Reproducibility of Histopathological Subtypes and Invasion in Pulmonary Adenocarcinoma

An International Interobserver Study

Erik Thunnissen; Mary Beth Beasley; Alain C Borczuk; Elisabeth Brambilla; Lucian R Chirieac; Sanja Dacic; Douglas Flieder; Adi Gazdar; Kim Geisinger; Philip Hasleton; Yuichi Ishikawa; Keith M Kerr; Sylvie Lantejoul; Yoshiro Matsuno; Yuko Minami; Andre L Moreira; Noriko Motoi; Andrew G Nicholson; Masayuki Noguchi; Daisuke Nonaka; Giuseppe Pelosi; Iver Petersen; Natasha Rekhtman; Victor Roggli; William D Travis; Ming S Tsao; Ignacio Wistuba; Haodong Xu; Yasushi Yatabe; Maureen Zakowski; Birgit Witte; Dirk Joop Kuik

Disclosures

Mod Pathol. 2012;25(12):1574-1583. 

In This Article

Abstract and Introduction

Abstract

Histological subtyping of pulmonary adenocarcinoma has recently been updated based on predominant pattern, but data on reproducibility are required for validation. This study first assesses reproducibility in subtyping adenocarcinomas and then assesses further the distinction between invasive and non-invasive (wholly lepidic) pattern of adenocarcinoma, among an international group of pulmonary pathologists. Two ring studies were performed using a micro-photographic image-based method, evaluating selected images of lung adenocarcinoma histologic patterns. In the first study, 26 pathologists reviewed representative images of typical and 'difficult' histologic patterns. A total number of scores for the typical patterns combined (n=94) and the difficult cases (n=21) were 2444 and 546, respectively. The mean kappa score (±s.d.) for the five typical patterns combined and for difficult cases were 0.77±0.07 and 0.38±0.14, respectively. Although 70% of the observers identified 12–65% of typical images as single pattern, highest for solid and least for micropapillary, recognizing the predominant pattern was achieved in 92–100%, of the images except for micropapillary pattern (62%). For the second study on invasion, identified as a key problem area from the first study, 28 pathologists submitted and reviewed 64 images representing typical as well as 'difficult' examples. The kappa for typical and difficult cases was 0.55±0.06 and 0.08±0.02, respectively, with consistent subdivision by the same pathologists into invasive and non-invasive categories, due to differing interpretation of terminology defining invasion. In pulmonary adenocarcinomas with classic morphology, which comprise the majority of cases, there is good reproducibility in identifying a predominant pattern and fair reproducibility distinguishing invasive from in-situ (wholly lepidic) patterns. However, more precise definitions and better education on interpretation of existing terminology are required to improve recognition of purely in-situ disease, this being an area of increasing importance.

Introduction

The 2004 WHO classification of lung cancer contained four major patterns of adenocarcinoma: bronchioloalveolar, acinar, papillary and solid pattern with the most common pattern consisting of a mixture of these four subtypes.[1] In the recent IASLC/ATS/ERS lung adenocarcinoma classification several major changes are made.[2] First, the mixed subtype category is discontinued and tumors are subtyped according to the predominant pattern following a comprehensive semiquantitatively estimating the percentage of each of the adenocarcinoma histologic patterns. However, evidence for use of predominant patterns to improve reproducibility pattern diagnosis was at the time not available. Therefore, this was put forth as a weak recommendation with low quality of evidence (Pathology Recommendation 4).[1] Second, the term bronchioloalveolar carcinoma (BAC) is no longer used, as BAC was being interpreted in four different ways: (1) adenocarcinoma in situ, (2) minimally invasive adenocarcinoma, (3) overtly invasive adenocarcinoma with a lepidic pattern and (4) invasive mucinous adenocarcinoma (formerly mucinous BAC). In addition, micropapillary adenocarcinoma was added as a fifth major pattern due to its association with poor prognosis.[3,4] Diagnostic inconsistencies may originate from difficulties in interpretation due to subjective application of existing criteria.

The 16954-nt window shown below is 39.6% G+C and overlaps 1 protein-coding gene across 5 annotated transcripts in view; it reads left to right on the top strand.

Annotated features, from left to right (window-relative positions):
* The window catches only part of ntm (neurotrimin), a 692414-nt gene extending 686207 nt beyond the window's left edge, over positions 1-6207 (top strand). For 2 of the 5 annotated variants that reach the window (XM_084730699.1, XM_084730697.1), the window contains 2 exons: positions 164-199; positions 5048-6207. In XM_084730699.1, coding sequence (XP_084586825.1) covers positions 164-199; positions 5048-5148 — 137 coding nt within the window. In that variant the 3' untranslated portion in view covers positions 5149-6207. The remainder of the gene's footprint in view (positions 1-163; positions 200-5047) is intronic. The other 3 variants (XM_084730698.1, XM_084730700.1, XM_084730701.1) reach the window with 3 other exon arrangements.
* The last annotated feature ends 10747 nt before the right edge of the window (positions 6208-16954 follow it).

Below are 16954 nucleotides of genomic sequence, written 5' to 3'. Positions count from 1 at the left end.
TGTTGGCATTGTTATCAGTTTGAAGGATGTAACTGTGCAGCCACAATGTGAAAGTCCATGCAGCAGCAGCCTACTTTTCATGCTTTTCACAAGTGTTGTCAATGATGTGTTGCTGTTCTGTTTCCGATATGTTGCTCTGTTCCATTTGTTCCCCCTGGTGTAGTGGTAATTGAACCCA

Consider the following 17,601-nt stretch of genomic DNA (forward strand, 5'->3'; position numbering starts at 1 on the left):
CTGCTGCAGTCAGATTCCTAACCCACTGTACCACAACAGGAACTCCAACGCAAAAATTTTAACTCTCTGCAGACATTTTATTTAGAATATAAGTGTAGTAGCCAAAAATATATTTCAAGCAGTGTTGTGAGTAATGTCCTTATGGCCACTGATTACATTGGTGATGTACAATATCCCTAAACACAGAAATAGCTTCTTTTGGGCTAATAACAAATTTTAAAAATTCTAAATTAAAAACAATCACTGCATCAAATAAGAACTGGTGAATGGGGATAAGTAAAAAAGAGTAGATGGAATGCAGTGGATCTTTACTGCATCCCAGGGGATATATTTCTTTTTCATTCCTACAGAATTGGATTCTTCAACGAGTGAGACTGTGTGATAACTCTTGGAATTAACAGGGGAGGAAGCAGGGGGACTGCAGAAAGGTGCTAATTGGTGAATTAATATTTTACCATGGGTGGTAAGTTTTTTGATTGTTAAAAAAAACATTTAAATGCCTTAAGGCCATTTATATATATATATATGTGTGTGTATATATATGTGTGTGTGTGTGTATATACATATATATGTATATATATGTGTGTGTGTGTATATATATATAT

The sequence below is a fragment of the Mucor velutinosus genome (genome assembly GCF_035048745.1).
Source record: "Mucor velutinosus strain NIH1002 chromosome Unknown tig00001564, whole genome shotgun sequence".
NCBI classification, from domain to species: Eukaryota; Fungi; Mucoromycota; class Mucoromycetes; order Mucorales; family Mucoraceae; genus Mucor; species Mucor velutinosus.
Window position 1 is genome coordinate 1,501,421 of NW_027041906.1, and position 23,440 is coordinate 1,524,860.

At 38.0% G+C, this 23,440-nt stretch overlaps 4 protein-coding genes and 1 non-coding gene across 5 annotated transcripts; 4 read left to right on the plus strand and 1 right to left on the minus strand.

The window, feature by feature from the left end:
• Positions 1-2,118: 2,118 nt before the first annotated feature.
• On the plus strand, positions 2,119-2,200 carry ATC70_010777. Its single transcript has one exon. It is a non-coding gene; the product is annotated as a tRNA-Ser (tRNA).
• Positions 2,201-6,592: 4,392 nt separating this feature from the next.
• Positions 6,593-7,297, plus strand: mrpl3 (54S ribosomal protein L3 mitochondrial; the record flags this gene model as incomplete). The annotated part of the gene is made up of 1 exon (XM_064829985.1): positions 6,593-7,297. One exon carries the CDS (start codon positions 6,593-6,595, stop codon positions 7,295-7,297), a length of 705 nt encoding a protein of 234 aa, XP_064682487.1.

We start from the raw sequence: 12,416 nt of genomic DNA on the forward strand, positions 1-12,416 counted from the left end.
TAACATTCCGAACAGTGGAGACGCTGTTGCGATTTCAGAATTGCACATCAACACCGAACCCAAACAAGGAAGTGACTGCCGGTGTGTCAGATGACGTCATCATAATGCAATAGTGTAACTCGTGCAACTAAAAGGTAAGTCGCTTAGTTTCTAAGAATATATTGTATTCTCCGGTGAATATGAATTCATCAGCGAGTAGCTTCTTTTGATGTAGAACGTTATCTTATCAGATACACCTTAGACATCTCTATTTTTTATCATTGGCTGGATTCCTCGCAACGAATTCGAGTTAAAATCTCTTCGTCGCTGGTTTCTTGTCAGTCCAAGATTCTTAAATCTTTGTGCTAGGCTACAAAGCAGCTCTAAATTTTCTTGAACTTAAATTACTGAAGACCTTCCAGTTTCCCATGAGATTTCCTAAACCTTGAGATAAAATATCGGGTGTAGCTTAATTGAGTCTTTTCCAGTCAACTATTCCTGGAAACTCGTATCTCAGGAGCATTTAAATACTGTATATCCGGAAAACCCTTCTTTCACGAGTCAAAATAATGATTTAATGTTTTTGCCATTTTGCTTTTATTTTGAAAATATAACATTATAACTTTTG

In the past, the distinction between small-cell and non-small-cell lung cancers has been shown to have high accuracy and reproducibility.[5,6] Also, in resection specimen, accuracy in distinguishing squamous cell carcinoma from adenocarcinoma has been repeatedly demonstrated, even though cases that are difficult to classify by morphology alone may remain in poorly differentiated tumors.[5–10] However, there remains a lack of data on reproducibility in relation to identifying predominant patterns of adenocarcinoma.

The intention of this study was therefore to assess the reproducibility of histopathological subtyping for adenocarcinomas among pulmonary pathologists from three continents, with respect to both 'histologic patterns' and 'invasion'.

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